From Louis Edelman’s apartment in Seattle’s Lower Queen Anne neighborhood, you can see the Space Needle. Seattle’s iconic landmark is just a few blocks away. But it’s not the only thing popping out of the skyline. Construction cranes dot the landscape, too, as they build office towers and apartments in South Lake Union.
Edelman, who has lived in the 100 block of Roy Street for 10 years. He tends bar down the street and lives in an older apartment building, which he affectionately calls “the bartender projects.”
“A lot of service industry people live in this building," Edelman says. "It’s one of the most affordable buildings in the area.”
From his window, he can see the front door of his workplace, just a 45-second commute on foot. And he can see newer, modern housing climb skyward. Edelman worries it’s only a matter of time before his rent starts doing the same thing.
Edelman pays $1,400 a month for a two-bedroom place. He likes his apartment manager and his building. And while he’s never met the owner, the rent has gone up just $150 dollars a month in the 10 years he’s lived here.
“But I do live under the fear that at some point I’m going to get that notice on the door that’s going to raise it to a level I really can’t afford,” he said.
Just a few blocks down the hill are two brand new buildings where one-bedroom apartments start between $1,700 and $1,900 a month. Granted, those buildings might have more amenities.
But the neighborhood is definitely changing, says CC Conklin.
Two buildings in Lower Queen Anne – the Mercer Street Apartments and the Val Anne – have been in Conklin’s family for about 25 years. Two weeks ago, she advertised a one-bedroom apartment for rent on Craigslist for $975 per month. In four hours, she got more than 100 replies.
“We’ve never had that type of response before,” she said. “Maybe half that over two or three days.”
She says that tells her either she priced the apartment too low, or the neighborhood is really popular. The answer is probably both.
Data from Apartment Insights Washington show that in King and Snohomish counties, rents went up 5 percent last quarter. That’s the largest quarterly jump in 10 years. It’s also jumping annually. Average rents rose 9.7 percent in the last 12 months.
“Business is good,” she said. “It’s always been good.”
As costs and taxes go up, Conklin tries to be judicious about her rent increases. But she worries about what will happen to tenants in the neighborhood – the long-term ones she’s known over the last couple decades, and the folks who come and go. It’s something she says the city council member from this district will have to worry about, too.
“I would like to see her go to bat with the department of housing,” Conklin said. “I think this is actually a citywide issue.”
Meanwhile Edelman, the neighborhood bartender, says he hopes the district’s city council member reaches out to people like him.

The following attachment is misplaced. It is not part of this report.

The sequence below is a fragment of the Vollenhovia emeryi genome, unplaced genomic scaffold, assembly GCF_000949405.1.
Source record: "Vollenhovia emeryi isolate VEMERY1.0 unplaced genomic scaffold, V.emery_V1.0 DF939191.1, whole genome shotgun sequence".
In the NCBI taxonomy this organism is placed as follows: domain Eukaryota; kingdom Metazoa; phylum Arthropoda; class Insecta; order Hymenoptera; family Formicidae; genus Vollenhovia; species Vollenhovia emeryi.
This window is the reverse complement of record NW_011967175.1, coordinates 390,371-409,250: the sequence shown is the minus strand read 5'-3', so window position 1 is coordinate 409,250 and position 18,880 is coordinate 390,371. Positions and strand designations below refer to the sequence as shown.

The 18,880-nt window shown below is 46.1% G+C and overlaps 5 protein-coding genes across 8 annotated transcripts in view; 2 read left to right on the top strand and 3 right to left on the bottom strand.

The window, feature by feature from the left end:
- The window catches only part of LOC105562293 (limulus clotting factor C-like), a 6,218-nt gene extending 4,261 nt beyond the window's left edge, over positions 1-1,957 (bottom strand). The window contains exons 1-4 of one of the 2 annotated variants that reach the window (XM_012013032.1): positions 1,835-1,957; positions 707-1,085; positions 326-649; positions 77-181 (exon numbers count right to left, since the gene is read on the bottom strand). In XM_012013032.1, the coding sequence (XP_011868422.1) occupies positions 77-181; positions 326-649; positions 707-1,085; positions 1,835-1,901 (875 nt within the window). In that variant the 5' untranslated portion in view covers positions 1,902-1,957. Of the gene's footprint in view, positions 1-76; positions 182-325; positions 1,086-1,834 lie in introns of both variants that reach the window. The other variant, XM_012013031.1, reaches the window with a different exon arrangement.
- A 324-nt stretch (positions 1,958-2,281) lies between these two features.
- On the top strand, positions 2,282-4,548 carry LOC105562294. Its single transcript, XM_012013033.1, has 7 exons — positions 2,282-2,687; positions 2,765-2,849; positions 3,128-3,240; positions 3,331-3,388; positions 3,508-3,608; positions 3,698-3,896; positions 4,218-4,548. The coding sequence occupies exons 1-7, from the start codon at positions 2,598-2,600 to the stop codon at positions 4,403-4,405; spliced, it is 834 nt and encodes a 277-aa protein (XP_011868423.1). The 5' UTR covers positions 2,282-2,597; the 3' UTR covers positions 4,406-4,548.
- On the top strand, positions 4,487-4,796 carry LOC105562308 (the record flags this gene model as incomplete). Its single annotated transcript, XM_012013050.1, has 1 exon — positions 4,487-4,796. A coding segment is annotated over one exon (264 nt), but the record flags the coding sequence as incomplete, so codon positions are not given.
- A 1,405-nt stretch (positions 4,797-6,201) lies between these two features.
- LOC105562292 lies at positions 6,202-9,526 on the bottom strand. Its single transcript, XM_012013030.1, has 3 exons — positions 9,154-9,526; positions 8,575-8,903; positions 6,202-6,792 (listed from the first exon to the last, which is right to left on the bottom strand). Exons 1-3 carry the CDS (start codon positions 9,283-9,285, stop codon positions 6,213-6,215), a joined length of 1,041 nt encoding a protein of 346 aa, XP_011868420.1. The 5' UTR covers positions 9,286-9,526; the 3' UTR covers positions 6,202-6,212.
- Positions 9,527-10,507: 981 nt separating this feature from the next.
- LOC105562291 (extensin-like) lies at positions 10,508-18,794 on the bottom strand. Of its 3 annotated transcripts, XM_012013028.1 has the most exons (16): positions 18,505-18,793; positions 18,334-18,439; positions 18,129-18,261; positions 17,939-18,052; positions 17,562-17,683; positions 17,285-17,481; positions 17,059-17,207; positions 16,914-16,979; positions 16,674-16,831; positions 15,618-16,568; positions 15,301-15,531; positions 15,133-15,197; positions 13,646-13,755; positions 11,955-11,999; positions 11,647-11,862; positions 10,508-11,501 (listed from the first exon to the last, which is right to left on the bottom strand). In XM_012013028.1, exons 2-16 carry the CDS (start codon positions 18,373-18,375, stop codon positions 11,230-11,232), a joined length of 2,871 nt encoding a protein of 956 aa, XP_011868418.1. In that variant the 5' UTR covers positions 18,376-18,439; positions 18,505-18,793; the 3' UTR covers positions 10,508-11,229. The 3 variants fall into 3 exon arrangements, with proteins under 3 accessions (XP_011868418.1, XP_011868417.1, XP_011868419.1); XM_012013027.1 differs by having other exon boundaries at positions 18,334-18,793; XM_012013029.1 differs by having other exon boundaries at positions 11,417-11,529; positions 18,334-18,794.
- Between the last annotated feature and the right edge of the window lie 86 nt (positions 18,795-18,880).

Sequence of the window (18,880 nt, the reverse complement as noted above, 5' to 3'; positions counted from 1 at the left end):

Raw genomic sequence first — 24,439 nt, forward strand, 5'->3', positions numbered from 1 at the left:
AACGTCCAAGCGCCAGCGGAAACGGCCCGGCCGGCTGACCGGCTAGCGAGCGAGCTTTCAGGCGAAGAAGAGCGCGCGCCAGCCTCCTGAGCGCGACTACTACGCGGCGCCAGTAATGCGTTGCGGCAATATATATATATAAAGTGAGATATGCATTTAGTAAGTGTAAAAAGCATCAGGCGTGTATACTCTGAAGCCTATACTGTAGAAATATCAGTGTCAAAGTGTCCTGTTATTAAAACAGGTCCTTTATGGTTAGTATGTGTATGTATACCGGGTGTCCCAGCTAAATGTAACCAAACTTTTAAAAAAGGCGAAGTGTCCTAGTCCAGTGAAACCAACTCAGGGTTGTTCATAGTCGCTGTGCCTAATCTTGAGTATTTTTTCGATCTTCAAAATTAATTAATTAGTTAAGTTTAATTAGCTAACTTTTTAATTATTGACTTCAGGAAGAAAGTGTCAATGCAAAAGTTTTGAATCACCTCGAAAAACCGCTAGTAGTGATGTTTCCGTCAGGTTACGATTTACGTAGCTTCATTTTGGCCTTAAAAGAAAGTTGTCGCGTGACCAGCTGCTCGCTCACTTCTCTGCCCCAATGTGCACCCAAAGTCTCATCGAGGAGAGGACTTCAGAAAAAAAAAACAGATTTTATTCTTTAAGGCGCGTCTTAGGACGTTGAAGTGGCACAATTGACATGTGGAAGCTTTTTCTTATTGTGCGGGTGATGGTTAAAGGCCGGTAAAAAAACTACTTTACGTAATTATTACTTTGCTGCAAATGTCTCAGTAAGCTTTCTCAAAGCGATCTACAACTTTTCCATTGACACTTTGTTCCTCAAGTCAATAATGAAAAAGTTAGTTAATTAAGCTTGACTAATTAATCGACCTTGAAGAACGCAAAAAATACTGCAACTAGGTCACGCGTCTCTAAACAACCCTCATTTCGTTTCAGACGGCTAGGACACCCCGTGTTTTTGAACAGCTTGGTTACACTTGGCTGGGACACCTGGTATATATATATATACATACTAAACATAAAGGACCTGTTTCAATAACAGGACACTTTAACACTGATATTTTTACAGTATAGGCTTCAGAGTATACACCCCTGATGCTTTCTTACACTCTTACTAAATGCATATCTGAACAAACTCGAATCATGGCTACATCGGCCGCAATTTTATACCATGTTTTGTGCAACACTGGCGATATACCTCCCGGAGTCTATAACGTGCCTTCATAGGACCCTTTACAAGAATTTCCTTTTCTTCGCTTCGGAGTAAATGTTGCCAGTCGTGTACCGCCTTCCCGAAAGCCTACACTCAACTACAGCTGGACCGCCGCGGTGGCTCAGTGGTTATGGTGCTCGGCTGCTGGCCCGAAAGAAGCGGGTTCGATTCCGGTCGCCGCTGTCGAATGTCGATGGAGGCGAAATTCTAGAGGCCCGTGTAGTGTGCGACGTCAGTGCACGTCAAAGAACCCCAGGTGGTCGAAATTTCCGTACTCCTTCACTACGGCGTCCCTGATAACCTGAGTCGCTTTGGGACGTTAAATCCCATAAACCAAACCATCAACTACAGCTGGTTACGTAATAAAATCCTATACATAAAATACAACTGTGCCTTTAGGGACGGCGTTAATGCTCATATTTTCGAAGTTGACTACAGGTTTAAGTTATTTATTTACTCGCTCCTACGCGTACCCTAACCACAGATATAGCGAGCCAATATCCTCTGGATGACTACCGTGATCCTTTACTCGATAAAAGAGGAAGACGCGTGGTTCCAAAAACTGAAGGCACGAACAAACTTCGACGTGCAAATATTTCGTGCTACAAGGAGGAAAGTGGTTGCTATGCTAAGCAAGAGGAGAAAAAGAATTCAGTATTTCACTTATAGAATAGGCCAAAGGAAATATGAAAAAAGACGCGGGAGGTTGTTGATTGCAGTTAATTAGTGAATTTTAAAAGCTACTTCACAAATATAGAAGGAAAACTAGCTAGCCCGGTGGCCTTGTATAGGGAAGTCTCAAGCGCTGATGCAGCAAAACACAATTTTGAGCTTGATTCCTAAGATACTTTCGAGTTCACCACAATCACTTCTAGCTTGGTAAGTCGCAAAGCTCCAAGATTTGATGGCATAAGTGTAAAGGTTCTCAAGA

“Have a conversation about what our needs are,” he said. “Give us security as far as protecting our homes, and being able to maintain a lifestyle of more than poverty.”
Additional District 7 facts:
-- District 7 has the second-highest rate of residents with incomes higher than $250,000. (Citywide, 5 percent of city residents have an income that high or higher.)
-- Historically, it has been one of the city's more conservative regions with levies for buses, schools and public projects generally faring worse than the city as a whole.
-- The district exceeds the city average for renters -- largely because of the inclusion of Belltown -- with 61 percent of the 92,000 district residents as renters. (The city has 51 percent.)
Sources: U.S. Census American Community Survey 2013 and City of Seattle.
Registered candidates for the 2015 District 7 primary:
Sally Bagshaw, sallybagshaw.com
Gus Hartmann, email@example.com
Deborah Zech Artis, deborahzechartis.com
Other links:Crosscut.com: Meet the Districts;
The Seattle Times: district map and information.
About this series:
KPLU is exploring an issue central to each of the seven new districts in the upcoming city council primary election. Last Monday, we explored South Park in District 1 and residents' concerns about crime. On the following Tuesday, we were in District 2 at the Othello light rail station, where residents wait for as-of-yet undelivered new commerce. Then on Wednesday, we went into District 3 and the Central District where locals fears gentrification is changing the neighborhood for the worse. The next day, Thursday, we went to District 4 where we talked with group of neighbors who were able to limit a developer’s proposal to build five townhomes on a lot currently containing a classic single-family home. On Friday, we discovered why walking is a little riskier in in far-north District 5 than in other parts of town. Yesterday, we heard from District 6 where Ballard residents are concerned about the breakneck pace of development. We wrapped up primary election district coverage with District 7, where an apartment building on Queen Anne's Roy Street has traditionally has been home to service-industry employees. But now residents there are wondering how much longer can they afford to live in the neighborhood.